visit author page

Download Paper |

Abstract

Longitudinal Study of Entering Students with Engineering as Their Major: Retention and Academic SuccessThe limited number of students pursing engineering as a major and the often high rate ofmigration of engineering students into other majors has been the focus of national concern inrecent years. While students in engineering show a high rate of persistence with 93% of thegraduates from engineering programs being students who entered college with engineering astheir stated major, these programs also have upwards of 50% of their entering students migratingto other majors. To further reduce the potential pool or engineering majors, only 7% of collegestudents are likely to migrate into engineering from other majors. The high rate of persistencedoes not compensate for the loss of majors. The field of engineering has, and continues toexperience difficulty in attracting and retention of majors.This study assessed the role of math readiness and personality factors in retaining undergraduatestudents in an engineering program at a southeastern university. Participants were enteringfreshmen enrolled in an entry level course for students indicating engineering as their chosenmajor. These students were asked to complete a set of surveys their freshman year that includedaffective and metacognitive measures, and they were then followed throughout their academiccareer through graduation or leaving college. These students were also administered a calculusreadiness test (ALEKS) as part of their entry into engineering. The initial data collection beganin the fall of 2007 and continued through the fall of 2010 covering a four year academic yeartime span.While not all students have completed their degree at this time, our proposal assesses theprogress of these students as they have progressed through their academic career. It ishypothesized that retention in an engineering program will be related not only to basic aptitudebut also affective factors. It is also hypothesized that academic success as indicated by gradepoint average (GPA) will be related to both basic aptitude as well as affective factors. Aptitudeis measured by SAT Verbal and Math scores, high school GPA, and an assessment of calculusreadiness. Affective factors are assessed by the NEO Five Factor Inventory and the Nowicki–Duke Locus of Control scale. Metacognitive skills, knowledge about one’s own learning style, ismeasured by the Hall Executive Process Questionnaire. Binary logistic regression analyses willbe used to determine if these measures were predictive of retention as well as GPA during thecourse of these students’ academic career.The study examines the hypotheses that aptitude (SAT scores) and math readiness (ALEKS) aresignificant predictors of retention of entering students with engineering as their stated major.Further it examines whether the personality factor of conscientiousness and openness ispredictive of retention. Finally, with respect to academic success as indicated by GPA, itexamines whether conscientiousness, locus of control and metacognitive skills are significantpredictors.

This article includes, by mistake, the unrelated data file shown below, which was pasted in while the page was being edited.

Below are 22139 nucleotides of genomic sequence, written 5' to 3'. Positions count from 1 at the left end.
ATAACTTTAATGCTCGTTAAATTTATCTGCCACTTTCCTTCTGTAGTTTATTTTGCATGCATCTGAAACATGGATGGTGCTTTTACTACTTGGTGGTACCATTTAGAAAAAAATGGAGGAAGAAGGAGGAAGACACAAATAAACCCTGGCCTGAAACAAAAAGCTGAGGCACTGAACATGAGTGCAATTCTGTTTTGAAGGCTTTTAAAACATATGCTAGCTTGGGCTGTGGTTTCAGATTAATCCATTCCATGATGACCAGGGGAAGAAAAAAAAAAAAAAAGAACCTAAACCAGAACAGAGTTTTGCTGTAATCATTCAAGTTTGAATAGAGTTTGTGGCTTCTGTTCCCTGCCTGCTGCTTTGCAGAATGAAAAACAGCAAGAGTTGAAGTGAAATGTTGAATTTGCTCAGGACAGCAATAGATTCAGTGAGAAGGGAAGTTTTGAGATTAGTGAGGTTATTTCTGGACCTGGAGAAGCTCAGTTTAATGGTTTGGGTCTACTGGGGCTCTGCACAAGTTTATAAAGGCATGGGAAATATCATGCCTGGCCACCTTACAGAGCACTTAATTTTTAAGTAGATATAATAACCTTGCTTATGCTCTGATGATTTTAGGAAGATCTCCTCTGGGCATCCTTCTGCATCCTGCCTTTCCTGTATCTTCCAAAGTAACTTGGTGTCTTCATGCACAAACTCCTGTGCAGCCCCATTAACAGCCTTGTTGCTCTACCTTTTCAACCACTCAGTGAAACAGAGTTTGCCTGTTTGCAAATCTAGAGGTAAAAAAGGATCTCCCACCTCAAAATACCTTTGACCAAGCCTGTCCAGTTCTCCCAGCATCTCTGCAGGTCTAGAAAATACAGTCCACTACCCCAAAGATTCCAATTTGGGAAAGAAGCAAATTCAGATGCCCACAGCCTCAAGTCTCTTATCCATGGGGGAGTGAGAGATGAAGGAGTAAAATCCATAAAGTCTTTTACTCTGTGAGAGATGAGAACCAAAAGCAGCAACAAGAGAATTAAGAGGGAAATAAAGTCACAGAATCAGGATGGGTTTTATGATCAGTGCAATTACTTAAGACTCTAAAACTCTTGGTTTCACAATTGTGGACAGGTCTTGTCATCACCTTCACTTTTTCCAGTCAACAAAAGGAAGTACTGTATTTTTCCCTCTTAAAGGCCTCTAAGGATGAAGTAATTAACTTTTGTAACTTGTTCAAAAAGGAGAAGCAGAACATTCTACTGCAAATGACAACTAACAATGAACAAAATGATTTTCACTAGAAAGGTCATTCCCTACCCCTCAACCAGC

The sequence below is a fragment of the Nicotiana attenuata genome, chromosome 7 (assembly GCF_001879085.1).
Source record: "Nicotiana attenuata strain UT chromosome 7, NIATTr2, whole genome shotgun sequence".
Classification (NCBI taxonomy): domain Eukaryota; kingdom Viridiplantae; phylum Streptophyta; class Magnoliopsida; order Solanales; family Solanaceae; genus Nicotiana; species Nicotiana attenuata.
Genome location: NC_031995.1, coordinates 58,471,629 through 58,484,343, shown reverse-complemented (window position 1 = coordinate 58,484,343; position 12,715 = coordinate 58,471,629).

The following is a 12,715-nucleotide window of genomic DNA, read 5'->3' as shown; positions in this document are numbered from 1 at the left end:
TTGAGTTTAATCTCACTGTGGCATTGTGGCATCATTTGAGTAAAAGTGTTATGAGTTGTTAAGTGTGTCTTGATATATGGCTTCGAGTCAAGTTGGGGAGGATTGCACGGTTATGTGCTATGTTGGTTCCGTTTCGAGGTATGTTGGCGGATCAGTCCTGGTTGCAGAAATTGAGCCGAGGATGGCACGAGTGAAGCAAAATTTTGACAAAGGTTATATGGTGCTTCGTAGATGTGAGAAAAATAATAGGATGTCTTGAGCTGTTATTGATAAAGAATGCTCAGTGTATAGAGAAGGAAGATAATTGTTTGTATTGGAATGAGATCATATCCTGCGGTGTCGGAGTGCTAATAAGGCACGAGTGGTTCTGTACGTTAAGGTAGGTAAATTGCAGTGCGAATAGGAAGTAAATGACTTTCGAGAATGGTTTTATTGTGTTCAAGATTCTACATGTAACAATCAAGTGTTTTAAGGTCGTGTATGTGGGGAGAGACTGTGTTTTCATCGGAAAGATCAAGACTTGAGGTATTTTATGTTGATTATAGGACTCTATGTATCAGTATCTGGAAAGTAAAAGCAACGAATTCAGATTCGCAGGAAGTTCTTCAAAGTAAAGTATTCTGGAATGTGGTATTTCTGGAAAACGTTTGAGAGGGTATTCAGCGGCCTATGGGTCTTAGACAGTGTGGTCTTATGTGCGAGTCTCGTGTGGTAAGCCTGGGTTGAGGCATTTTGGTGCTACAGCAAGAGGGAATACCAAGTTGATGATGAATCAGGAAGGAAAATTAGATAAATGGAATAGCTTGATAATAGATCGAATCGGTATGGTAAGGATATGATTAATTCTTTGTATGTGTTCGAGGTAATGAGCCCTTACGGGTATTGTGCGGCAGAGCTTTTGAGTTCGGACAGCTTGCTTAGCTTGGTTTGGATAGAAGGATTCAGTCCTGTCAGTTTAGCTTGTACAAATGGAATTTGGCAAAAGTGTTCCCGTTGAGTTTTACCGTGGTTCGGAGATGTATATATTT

Hall, C. W., & De Urquidi, K. A., & Kauffmann, P. J., & Wuensch, K. L., & Swart, W. W., & Griffin, O. H. (2013, June), Longitudinal Study of Entering Students with Engineering as Their Major: Retention and Academic Success Paper presented at 2013 ASEE Annual Conference & Exposition, Atlanta, Georgia. https://peer.asee.org/22260

ASEE holds the copyright on this document. It may be read by the public free of charge. Authors may archive their work on personal websites or in institutional repositories with the following citation: © 2013 American Society for Engineering Education. Other scholars may excerpt or quote from these materials with the same citation. When excerpting or quoting from Conference Proceedings, authors should, in addition to noting the ASEE copyright, list all the original authors and their institutions and name the host city of the conference. - Last updated April 1, 2015